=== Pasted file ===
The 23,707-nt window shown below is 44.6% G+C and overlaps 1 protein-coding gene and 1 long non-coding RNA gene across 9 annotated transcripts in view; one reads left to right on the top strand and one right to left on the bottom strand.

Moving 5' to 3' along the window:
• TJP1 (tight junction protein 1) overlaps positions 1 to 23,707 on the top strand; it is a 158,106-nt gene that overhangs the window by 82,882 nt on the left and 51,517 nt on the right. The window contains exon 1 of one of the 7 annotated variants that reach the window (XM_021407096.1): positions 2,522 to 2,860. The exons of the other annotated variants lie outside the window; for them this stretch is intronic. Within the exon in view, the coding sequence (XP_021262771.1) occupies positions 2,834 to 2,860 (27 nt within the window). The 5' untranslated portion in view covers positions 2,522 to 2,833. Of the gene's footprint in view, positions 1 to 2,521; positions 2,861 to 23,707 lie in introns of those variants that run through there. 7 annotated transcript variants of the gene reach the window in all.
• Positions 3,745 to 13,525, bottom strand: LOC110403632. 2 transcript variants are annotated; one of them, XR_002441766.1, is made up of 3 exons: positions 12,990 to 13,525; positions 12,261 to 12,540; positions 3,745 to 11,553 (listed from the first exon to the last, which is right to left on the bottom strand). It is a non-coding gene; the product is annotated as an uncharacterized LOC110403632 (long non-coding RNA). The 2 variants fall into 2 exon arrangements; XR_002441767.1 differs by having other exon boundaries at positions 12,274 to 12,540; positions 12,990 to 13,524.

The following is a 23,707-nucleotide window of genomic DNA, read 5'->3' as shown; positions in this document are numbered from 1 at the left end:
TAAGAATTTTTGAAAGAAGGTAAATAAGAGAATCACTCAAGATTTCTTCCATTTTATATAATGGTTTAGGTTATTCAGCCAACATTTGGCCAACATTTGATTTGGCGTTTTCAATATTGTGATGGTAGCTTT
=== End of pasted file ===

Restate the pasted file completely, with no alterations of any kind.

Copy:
The 23,707-nt window shown below is 44.6% G+C and overlaps 1 protein-coding gene and 1 long non-coding RNA gene across 9 annotated transcripts in view; one reads left to right on the top strand and one right to left on the bottom strand.

Moving 5' to 3' along the window:
• TJP1 (tight junction protein 1) overlaps positions 1 to 23,707 on the top strand; it is a 158,106-nt gene that overhangs the window by 82,882 nt on the left and 51,517 nt on the right. The window contains exon 1 of one of the 7 annotated variants that reach the window (XM_021407096.1): positions 2,522 to 2,860. The exons of the other annotated variants lie outside the window; for them this stretch is intronic. Within the exon in view, the coding sequence (XP_021262771.1) occupies positions 2,834 to 2,860 (27 nt within the window). The 5' untranslated portion in view covers positions 2,522 to 2,833. Of the gene's footprint in view, positions 1 to 2,521; positions 2,861 to 23,707 lie in introns of those variants that run through there. 7 annotated transcript variants of the gene reach the window in all.
• Positions 3,745 to 13,525, bottom strand: LOC110403632. 2 transcript variants are annotated; one of them, XR_002441766.1, is made up of 3 exons: positions 12,990 to 13,525; positions 12,261 to 12,540; positions 3,745 to 11,553 (listed from the first exon to the last, which is right to left on the bottom strand). It is a non-coding gene; the product is annotated as an uncharacterized LOC110403632 (long non-coding RNA). The 2 variants fall into 2 exon arrangements; XR_002441767.1 differs by having other exon boundaries at positions 12,274 to 12,540; positions 12,990 to 13,524.

The following is a 23,707-nucleotide window of genomic DNA, read 5'->3' as shown; positions in this document are numbered from 1 at the left end:
TAAGAATTTTTGAAAGAAGGTAAATAAGAGAATCACTCAAGATTTCTTCCATTTTATATAATGGTTTAGGTTATTCAGCCAACATTTGGCCAACATTTGATTTGGCGTTTTCAATATTGTGATGGTAGCTTT